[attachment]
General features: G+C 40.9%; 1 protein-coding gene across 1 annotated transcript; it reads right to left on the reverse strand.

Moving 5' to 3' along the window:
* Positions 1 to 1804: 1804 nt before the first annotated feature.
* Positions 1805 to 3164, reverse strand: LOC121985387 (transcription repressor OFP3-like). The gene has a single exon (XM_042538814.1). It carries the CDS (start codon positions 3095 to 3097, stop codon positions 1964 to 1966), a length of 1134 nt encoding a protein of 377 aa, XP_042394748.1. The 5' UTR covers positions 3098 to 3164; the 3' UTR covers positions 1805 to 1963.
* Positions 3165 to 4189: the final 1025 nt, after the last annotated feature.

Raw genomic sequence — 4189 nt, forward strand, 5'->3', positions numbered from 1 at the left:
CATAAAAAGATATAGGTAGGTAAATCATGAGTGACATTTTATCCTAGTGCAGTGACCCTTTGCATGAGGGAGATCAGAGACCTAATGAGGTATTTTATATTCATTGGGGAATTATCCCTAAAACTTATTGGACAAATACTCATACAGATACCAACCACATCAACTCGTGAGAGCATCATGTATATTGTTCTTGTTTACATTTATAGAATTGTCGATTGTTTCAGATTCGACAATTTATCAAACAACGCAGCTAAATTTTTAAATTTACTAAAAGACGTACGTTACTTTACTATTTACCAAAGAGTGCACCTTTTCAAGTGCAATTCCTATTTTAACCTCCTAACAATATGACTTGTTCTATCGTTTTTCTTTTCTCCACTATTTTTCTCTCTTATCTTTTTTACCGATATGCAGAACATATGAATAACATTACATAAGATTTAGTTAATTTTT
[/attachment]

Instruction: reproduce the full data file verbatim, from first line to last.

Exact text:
General features: G+C 40.9%; 1 protein-coding gene across 1 annotated transcript; it reads right to left on the reverse strand.

Moving 5' to 3' along the window:
* Positions 1 to 1804: 1804 nt before the first annotated feature.
* Positions 1805 to 3164, reverse strand: LOC121985387 (transcription repressor OFP3-like). The gene has a single exon (XM_042538814.1). It carries the CDS (start codon positions 3095 to 3097, stop codon positions 1964 to 1966), a length of 1134 nt encoding a protein of 377 aa, XP_042394748.1. The 5' UTR covers positions 3098 to 3164; the 3' UTR covers positions 1805 to 1963.
* Positions 3165 to 4189: the final 1025 nt, after the last annotated feature.

Raw genomic sequence — 4189 nt, forward strand, 5'->3', positions numbered from 1 at the left:
CATAAAAAGATATAGGTAGGTAAATCATGAGTGACATTTTATCCTAGTGCAGTGACCCTTTGCATGAGGGAGATCAGAGACCTAATGAGGTATTTTATATTCATTGGGGAATTATCCCTAAAACTTATTGGACAAATACTCATACAGATACCAACCACATCAACTCGTGAGAGCATCATGTATATTGTTCTTGTTTACATTTATAGAATTGTCGATTGTTTCAGATTCGACAATTTATCAAACAACGCAGCTAAATTTTTAAATTTACTAAAAGACGTACGTTACTTTACTATTTACCAAAGAGTGCACCTTTTCAAGTGCAATTCCTATTTTAACCTCCTAACAATATGACTTGTTCTATCGTTTTTCTTTTCTCCACTATTTTTCTCTCTTATCTTTTTTACCGATATGCAGAACATATGAATAACATTACATAAGATTTAGTTAATTTTT